Category Archives: 150 Years of Giant Leaps

Press Book Garners NYT Coverage, Celebrates Purdue 150 with New Books

The Purdue University Press celebrates Purdue’s Sesquicentennial with two new books, garners New York Times coverage, and will hold a special sale Founder’s Day — May 6, 2019.

by Bryan Shaffer, Sales and Marketing Manager, Purdue University Press

The Notorious Ben Hecht: Iconoclastic Writer and Militant Zionist (Paperback)The Purdue University Press is enjoying a busy spring with a new biography getting noticed in the national media and two new Purdue history books that will be on the gift list for every Boilermaker across the globe.

“The Notorious Ben Hecht: Iconoclastic Writer and Militant Zionist” by Julien Gorbach has received reviews in Publisher’s Weekly, Library Journal, and most recently a favorable comparison of the Purdue UP book and a Yale University Press book on the same subject in The New York Times. Gorbach’s biography on the great 20th-century writer and activist, who was also called “the Shakespeare of Hollywood,” is a deeply researched and detailed story of Hecht’s admiration as a humanitarian and vilification as an extremist. Excerpts from two reviews follow:

“This thoughtful and thorough study of a largely forgotten writer will interest literary and film buffs and anyone curious about the debates going on in the Zionist community in the 1930s–40s.” — Library Journal

“This meticulously researched biography . . . focuses on two aspects of writer Ben Hecht (1894–1964): his remarkable versatility—he produced journalism, novels, criticism, screenplays, plays, and memoirs—and his vocal support, prior to Israel’s founding, for a Jewish homeland. . . . Suggesting that Hecht’s self-conscious persona as a “tough Jew” equally shaped his literary output and political ideology, Gorbach leaves readers with a richly provocative and original take on an influential writer.” — Publishers Weekly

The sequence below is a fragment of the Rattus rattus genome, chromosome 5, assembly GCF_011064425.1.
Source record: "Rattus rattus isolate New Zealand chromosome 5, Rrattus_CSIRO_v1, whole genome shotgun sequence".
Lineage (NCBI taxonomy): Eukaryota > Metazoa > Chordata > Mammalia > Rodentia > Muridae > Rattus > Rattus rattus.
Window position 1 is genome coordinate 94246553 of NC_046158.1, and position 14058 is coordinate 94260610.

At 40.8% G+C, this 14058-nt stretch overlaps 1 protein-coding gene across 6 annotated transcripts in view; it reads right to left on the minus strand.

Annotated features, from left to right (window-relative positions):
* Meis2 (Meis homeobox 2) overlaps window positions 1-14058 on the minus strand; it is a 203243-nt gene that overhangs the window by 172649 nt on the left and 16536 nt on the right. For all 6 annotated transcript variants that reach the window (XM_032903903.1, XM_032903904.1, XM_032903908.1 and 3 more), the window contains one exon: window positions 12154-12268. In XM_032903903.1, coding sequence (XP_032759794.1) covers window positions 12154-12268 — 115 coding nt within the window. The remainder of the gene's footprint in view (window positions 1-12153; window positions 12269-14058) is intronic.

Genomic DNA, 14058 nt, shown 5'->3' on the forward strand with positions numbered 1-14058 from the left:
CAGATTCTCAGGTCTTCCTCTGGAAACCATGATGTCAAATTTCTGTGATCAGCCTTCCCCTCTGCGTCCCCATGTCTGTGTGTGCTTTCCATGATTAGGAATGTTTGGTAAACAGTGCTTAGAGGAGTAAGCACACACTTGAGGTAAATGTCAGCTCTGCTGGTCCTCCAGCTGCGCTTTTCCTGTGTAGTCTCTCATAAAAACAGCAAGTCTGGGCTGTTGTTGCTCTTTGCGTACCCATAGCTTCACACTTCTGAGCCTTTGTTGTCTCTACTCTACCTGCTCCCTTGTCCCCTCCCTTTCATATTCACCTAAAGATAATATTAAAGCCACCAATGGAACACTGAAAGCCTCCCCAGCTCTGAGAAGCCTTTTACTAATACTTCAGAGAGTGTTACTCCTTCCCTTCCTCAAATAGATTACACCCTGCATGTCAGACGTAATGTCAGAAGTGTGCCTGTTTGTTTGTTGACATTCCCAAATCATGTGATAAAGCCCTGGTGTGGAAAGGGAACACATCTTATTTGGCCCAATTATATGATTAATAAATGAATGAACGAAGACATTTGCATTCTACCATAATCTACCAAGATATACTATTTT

Ever True: 150 Years of Giant Leaps at Purdue University (Hardback)May 6, 2019, marks the official sesquicentennial anniversary of Purdue University, and on that day, two new history books will be officially published. “Ever True: 150 Years of Giant Leaps at Purdue University” by John Norberg is an extensive history of Indiana’s Land Grant University, which takes the readers beyond the redbrick walls of the West Lafayette campus to delve into the stories of faculty, alumni, and leaders who make up the remarkable institution’s distinguished history.

Purdue at 150: A Visual History of Student Life” is a scrapbook-like experience curated and written by David M. Hovde, Adriana Harmeyer, Neal Harmeyer, and Sammie L. Morris. With more than 650 rare photographs, documents, and artifacts from the Purdue University Libraries Virginia Kelly Karnes Archives and Special Collections, alongside critical contextual information organized by decades, this beautiful book will adorn coffee tables and bookcases of Boilermakers near and far. Many of the images and artifacts included have never been published, presenting a unique history of Purdue University from the student perspective.